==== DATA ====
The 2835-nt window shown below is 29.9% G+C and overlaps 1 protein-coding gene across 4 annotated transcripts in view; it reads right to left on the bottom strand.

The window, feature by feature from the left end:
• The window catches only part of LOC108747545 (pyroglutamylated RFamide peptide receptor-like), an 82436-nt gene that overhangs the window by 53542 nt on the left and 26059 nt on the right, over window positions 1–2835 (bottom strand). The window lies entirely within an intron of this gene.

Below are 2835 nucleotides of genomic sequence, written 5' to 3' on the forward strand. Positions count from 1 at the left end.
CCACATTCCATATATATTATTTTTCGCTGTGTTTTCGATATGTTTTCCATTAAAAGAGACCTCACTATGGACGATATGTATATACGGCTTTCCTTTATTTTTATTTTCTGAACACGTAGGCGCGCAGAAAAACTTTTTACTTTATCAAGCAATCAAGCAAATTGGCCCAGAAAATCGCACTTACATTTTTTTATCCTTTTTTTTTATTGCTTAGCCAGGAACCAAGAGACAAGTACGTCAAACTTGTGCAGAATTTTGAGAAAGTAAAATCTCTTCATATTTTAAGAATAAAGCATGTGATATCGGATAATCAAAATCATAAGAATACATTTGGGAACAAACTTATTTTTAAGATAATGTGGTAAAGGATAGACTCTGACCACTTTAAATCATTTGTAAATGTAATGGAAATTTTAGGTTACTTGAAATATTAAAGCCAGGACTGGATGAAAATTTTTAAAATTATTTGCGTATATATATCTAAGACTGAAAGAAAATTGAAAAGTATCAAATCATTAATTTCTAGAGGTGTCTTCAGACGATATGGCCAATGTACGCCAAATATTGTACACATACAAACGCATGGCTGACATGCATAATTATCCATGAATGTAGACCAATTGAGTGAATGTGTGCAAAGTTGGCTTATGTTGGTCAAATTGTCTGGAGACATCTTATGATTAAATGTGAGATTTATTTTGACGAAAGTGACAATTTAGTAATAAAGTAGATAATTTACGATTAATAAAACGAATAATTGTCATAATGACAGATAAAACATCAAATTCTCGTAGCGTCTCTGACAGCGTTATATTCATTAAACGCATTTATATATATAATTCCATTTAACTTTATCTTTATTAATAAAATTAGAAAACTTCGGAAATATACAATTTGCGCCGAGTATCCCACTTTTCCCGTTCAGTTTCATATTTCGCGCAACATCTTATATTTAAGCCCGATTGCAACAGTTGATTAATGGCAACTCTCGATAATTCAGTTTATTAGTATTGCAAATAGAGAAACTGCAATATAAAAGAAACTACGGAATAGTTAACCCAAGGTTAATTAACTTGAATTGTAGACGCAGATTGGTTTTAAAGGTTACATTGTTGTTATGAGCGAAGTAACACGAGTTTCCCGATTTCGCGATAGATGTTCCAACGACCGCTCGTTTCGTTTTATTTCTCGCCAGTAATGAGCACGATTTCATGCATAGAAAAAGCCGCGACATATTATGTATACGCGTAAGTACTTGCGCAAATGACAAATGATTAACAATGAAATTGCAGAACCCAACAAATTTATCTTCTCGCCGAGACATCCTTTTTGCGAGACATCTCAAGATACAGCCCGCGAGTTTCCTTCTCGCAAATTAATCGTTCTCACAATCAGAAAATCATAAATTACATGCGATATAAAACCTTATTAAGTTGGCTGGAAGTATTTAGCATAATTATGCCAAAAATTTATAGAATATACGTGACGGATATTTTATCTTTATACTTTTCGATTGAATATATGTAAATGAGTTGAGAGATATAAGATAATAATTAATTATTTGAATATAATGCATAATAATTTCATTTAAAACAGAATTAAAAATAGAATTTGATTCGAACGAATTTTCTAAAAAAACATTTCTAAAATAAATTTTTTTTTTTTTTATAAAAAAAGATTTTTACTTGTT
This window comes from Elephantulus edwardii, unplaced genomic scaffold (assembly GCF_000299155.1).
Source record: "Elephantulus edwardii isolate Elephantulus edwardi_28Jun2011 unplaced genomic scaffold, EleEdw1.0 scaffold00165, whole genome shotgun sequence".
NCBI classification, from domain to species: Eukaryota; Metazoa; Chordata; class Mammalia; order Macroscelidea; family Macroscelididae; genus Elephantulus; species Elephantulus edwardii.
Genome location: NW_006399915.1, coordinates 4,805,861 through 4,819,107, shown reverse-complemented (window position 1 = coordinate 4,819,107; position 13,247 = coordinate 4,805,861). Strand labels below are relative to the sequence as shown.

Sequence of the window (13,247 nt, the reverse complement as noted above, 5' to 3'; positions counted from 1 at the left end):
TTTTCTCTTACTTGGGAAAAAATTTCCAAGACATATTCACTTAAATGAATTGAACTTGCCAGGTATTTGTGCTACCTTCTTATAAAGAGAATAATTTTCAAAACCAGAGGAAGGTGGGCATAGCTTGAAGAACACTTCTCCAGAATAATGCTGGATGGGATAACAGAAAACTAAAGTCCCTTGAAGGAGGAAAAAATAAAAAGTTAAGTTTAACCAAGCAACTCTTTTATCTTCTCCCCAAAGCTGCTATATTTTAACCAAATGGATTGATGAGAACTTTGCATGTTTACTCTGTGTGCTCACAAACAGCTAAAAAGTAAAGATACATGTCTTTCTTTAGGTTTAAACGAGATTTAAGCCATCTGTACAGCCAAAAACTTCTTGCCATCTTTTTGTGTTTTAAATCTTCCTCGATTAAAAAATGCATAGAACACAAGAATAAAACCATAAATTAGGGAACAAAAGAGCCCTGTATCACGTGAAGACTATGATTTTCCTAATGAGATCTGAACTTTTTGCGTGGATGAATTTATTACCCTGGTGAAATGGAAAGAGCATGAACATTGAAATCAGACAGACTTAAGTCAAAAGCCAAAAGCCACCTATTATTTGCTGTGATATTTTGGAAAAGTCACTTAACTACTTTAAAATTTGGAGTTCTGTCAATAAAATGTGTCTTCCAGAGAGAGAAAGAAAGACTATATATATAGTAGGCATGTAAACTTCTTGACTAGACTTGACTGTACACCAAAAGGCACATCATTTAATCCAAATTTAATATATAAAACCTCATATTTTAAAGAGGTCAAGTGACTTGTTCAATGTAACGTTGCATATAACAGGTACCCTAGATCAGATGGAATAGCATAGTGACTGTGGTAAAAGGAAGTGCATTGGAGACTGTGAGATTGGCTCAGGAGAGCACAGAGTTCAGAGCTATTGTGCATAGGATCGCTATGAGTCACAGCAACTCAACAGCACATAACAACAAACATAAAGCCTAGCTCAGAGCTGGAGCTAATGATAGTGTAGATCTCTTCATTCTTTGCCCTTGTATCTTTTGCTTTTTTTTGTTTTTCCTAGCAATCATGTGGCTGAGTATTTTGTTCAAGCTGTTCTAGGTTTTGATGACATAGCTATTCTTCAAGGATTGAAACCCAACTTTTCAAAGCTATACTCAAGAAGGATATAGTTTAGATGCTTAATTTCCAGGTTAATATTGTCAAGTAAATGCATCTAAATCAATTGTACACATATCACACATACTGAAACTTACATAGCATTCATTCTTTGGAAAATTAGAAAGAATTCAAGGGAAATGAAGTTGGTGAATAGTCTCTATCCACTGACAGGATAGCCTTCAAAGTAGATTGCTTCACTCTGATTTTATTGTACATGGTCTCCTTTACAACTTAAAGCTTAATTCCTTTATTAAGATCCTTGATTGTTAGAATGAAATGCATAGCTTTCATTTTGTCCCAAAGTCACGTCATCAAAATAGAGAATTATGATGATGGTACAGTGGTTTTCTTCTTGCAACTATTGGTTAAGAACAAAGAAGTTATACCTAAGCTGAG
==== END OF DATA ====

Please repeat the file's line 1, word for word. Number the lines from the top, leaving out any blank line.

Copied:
The 2835-nt window shown below is 29.9% G+C and overlaps 1 protein-coding gene across 4 annotated transcripts in view; it reads right to left on the bottom strand.